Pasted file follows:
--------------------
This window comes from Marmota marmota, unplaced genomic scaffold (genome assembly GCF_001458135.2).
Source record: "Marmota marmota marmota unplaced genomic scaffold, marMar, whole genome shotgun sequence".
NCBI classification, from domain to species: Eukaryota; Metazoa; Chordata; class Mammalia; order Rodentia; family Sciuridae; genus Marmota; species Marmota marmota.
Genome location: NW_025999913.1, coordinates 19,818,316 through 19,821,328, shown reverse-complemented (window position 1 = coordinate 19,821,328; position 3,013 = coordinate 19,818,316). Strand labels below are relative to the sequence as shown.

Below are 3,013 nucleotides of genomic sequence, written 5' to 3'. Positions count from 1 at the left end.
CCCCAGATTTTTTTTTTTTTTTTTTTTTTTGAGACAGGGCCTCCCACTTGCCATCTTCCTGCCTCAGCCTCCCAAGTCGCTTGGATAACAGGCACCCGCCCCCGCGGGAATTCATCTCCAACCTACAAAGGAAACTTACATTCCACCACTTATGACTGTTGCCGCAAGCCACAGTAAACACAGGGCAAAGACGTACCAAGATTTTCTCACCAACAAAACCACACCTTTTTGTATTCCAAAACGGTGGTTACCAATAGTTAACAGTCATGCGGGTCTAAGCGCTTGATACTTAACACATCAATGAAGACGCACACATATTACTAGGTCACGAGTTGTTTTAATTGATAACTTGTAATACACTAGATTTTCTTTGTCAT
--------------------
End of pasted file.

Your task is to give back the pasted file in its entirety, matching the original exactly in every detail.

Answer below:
This window comes from Marmota marmota, unplaced genomic scaffold (genome assembly GCF_001458135.2).
Source record: "Marmota marmota marmota unplaced genomic scaffold, marMar, whole genome shotgun sequence".
NCBI classification, from domain to species: Eukaryota; Metazoa; Chordata; class Mammalia; order Rodentia; family Sciuridae; genus Marmota; species Marmota marmota.
Genome location: NW_025999913.1, coordinates 19,818,316 through 19,821,328, shown reverse-complemented (window position 1 = coordinate 19,821,328; position 3,013 = coordinate 19,818,316). Strand labels below are relative to the sequence as shown.

Below are 3,013 nucleotides of genomic sequence, written 5' to 3'. Positions count from 1 at the left end.
CCCCAGATTTTTTTTTTTTTTTTTTTTTTTGAGACAGGGCCTCCCACTTGCCATCTTCCTGCCTCAGCCTCCCAAGTCGCTTGGATAACAGGCACCCGCCCCCGCGGGAATTCATCTCCAACCTACAAAGGAAACTTACATTCCACCACTTATGACTGTTGCCGCAAGCCACAGTAAACACAGGGCAAAGACGTACCAAGATTTTCTCACCAACAAAACCACACCTTTTTGTATTCCAAAACGGTGGTTACCAATAGTTAACAGTCATGCGGGTCTAAGCGCTTGATACTTAACACATCAATGAAGACGCACACATATTACTAGGTCACGAGTTGTTTTAATTGATAACTTGTAATACACTAGATTTTCTTTGTCAT